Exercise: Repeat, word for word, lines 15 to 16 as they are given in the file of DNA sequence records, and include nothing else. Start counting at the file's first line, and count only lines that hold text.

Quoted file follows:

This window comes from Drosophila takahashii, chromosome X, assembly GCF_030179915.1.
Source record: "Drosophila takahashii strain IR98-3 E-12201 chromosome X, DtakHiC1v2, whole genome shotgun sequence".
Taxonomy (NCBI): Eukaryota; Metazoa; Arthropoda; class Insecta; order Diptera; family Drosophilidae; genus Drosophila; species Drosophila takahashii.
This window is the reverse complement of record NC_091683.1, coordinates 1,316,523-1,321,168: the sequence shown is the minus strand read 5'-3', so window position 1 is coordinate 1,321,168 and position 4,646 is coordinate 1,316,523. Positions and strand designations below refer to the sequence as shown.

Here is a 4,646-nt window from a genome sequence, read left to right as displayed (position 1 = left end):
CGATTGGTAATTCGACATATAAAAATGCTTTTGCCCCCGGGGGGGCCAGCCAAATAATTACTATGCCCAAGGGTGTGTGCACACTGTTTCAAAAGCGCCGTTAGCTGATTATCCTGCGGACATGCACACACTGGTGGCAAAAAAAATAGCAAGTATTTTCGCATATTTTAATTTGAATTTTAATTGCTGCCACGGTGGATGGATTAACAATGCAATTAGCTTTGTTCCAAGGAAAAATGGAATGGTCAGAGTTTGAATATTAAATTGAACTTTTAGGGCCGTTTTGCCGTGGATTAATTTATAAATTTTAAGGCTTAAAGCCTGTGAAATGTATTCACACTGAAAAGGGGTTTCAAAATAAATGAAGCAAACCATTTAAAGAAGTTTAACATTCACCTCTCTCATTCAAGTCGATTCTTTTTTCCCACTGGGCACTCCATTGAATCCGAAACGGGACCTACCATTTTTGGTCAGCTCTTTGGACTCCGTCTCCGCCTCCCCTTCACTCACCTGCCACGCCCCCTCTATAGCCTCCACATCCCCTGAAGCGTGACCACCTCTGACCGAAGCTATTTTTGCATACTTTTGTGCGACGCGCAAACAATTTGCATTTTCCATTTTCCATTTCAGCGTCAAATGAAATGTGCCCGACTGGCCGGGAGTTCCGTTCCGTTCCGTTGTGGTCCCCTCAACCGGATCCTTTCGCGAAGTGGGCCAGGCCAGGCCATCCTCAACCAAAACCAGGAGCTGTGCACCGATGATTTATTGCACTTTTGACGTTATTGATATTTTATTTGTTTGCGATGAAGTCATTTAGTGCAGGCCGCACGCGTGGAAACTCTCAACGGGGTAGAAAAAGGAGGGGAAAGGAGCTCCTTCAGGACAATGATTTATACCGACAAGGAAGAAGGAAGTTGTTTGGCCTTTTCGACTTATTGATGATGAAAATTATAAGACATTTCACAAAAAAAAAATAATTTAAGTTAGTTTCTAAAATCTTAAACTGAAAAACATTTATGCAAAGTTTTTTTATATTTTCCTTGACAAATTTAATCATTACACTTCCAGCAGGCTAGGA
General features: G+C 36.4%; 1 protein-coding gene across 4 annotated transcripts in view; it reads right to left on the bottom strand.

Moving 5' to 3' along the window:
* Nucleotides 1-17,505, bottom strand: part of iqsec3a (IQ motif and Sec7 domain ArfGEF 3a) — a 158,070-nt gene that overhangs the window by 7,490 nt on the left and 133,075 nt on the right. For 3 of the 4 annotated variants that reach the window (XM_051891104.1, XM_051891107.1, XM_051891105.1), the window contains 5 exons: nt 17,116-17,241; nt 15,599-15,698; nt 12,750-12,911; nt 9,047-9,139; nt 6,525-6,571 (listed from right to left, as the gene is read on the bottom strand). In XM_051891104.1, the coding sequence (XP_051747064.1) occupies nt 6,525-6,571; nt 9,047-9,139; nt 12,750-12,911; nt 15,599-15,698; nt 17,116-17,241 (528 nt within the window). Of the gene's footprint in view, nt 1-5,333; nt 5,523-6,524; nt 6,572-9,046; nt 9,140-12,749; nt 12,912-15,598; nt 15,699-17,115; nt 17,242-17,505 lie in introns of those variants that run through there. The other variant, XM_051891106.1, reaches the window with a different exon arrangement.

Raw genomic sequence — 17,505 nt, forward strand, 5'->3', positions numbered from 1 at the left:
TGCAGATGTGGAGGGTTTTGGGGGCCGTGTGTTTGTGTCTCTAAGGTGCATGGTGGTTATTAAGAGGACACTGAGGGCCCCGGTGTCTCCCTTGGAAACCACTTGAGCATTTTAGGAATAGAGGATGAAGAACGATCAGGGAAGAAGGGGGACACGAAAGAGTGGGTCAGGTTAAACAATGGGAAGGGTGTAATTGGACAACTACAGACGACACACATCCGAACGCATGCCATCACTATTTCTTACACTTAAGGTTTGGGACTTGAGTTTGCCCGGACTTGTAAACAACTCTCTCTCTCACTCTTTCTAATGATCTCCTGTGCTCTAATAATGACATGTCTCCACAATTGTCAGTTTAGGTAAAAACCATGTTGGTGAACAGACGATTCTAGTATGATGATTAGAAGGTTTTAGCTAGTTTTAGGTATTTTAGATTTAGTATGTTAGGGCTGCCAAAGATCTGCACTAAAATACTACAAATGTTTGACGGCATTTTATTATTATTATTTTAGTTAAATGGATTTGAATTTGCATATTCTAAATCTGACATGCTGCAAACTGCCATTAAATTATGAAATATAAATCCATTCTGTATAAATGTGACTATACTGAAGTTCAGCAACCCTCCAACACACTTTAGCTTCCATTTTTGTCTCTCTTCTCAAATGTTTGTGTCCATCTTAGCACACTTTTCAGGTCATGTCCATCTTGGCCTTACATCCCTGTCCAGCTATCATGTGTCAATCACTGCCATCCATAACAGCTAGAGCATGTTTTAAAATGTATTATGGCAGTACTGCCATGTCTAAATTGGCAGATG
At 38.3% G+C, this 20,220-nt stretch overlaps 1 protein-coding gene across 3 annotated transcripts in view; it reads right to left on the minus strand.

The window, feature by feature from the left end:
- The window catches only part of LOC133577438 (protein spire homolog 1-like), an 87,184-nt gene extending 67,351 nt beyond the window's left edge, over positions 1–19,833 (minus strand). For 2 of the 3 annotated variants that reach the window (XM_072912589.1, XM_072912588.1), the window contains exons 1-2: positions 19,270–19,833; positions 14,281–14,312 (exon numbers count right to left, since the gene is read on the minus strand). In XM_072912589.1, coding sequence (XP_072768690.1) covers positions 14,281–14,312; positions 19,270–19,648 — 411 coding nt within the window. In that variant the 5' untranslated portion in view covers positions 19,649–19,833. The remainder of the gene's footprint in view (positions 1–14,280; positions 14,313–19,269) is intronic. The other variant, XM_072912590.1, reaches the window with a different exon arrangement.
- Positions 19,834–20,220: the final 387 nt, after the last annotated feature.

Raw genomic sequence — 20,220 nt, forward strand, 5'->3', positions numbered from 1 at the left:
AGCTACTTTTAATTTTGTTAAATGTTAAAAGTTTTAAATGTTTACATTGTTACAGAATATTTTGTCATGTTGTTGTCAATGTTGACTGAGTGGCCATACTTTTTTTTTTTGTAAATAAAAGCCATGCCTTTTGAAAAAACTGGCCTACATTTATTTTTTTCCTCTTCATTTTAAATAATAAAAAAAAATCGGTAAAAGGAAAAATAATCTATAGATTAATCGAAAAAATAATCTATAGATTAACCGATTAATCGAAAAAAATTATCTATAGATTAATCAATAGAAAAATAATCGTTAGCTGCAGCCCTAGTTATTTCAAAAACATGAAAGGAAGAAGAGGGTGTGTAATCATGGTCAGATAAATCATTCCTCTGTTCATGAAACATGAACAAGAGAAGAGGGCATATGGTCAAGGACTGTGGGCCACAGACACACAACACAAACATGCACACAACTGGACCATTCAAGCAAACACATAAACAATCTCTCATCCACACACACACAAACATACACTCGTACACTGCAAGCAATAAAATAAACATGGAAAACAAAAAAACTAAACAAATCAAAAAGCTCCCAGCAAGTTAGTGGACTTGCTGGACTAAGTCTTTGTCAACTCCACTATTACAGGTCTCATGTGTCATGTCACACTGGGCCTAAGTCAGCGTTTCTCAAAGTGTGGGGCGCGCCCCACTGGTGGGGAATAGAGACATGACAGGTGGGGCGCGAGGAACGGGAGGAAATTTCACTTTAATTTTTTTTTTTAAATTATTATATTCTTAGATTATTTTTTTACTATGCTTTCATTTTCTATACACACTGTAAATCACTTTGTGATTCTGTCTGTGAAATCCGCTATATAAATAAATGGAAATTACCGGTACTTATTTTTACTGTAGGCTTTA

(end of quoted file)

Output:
- Positions 19,834–20,220: the final 387 nt, after the last annotated feature.

Raw genomic sequence — 20,220 nt, forward strand, 5'->3', positions numbered from 1 at the left: